Thursday, 24 Sep 2020

It’s an Anti-Fascist Thing: How an Obscure German Soccer Team Gained a Brooklyn Cult

In a dive bar underneath the Williamsburg Bridge in Brooklyn, fans of an obscure soccer team gathered after an entire workday of information blackout. They spent their Tuesday avoiding calls from family members and social media in its entirety because they didn’t want to spoil the outcome of a match that technically ended long ago, halfway across the world in Germany.

When their team scored what would be their only goal of the game, the supporters chanted raucously for “the boys in brown,” thrusting their pints in the air, none the wiser that it was, as it frequently has been, already a lost cause.

“One of the biggest crimes you could commit with this group is to mention you know the outcome,” said Karl Paranya, who lives in the neighborhood and has been watching the matches since he first stumbled into East River Bar about seven years back. “It can be a bit awkward because our cries don’t do anything for a team that finished eight hours ago, but it feels the same for us.”

The team they follow is F.C. St. Pauli, a tiny club whose games no cable soccer package broadcasts live; it would be like expecting to find an Orlando Solar Bears hockey game on ESPN.

But what draws Mr. Paranya and the rest of the supporters here is the team’s unusual politics: F.C. St. Pauli is an avowed anti-fascist soccer team based in Hamburg that plays in Germany’s second division and hasn’t won the title in more than 40 years, though it runs a kindergarten inside the stadium, which displays signs proclaiming “no person is illegal.” The club has a worldwide, international fandom that defines itself in opposition to the racism and violence that characterizes European football hooliganism.

The East River Pirates, as they’re known, are still only maybe one of 10 supporters’ groups in North America, and the only official one in the city. As such, East River Bar has become an unlikely spiritual home for German tourists, as well as a set of extremely devoted American fans who are far more interested in the team for their politics than whether or not they’re in possession of the ball at any given time.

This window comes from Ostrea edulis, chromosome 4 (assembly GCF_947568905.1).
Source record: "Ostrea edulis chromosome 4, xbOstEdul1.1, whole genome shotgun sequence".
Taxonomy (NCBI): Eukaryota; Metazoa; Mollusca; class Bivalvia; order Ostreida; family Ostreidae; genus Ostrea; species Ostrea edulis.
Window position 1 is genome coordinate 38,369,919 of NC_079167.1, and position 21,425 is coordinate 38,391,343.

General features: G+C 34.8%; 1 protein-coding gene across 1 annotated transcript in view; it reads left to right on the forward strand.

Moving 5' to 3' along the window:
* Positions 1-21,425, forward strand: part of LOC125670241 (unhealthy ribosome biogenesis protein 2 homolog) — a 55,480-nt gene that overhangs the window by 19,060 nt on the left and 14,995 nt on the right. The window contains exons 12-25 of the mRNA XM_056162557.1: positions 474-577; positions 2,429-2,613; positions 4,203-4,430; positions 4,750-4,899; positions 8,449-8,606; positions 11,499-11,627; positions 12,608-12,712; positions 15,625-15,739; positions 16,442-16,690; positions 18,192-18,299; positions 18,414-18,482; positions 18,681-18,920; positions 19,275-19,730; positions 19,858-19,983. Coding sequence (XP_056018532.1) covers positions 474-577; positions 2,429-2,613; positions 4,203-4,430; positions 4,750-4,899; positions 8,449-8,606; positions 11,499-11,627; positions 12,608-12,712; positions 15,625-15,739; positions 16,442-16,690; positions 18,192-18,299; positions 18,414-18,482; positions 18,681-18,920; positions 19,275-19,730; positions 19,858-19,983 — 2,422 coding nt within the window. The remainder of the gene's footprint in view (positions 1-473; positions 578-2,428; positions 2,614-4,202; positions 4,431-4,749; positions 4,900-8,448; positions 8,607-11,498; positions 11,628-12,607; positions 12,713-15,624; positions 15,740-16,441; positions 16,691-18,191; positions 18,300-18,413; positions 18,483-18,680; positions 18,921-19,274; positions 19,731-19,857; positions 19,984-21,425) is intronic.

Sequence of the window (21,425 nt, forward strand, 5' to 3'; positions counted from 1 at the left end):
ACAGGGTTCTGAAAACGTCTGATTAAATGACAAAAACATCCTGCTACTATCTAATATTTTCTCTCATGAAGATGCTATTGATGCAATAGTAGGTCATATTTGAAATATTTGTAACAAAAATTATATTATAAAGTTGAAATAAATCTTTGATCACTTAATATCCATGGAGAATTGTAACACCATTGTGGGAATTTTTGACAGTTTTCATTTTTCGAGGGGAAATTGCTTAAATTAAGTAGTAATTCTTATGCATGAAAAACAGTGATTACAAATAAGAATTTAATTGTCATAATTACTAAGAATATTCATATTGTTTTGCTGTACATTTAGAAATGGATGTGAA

“It’s not like we’re that invested in the game play or the results,” said Shawn Roggenkamp, age 32, who helps coordinate the loose gathering of fans. “But it is a reason for us to get together every week and bring this group of people together who maybe wouldn’t have found each other any other way.”

East River Bar, which began as paint factory and was also a biker hangout in a previous life, was purchased about 15 years ago by Marek Gregorski, a Polish expatriate. His intention was originally to serve food, though he said the money for that part of the business fell through. The cheap drinks, cavernous space, and location next to the Williamsburg Bridge soon attracted a specific clientele, which Mr. Gregorski happily catered to. “At some point we started to get some bike messengers, more and more of them, and we became a staple for hosting messengers and their parties,” Mr. Gregorski said. “They get off work, and this is their first stop to get a beer and relax a little bit.”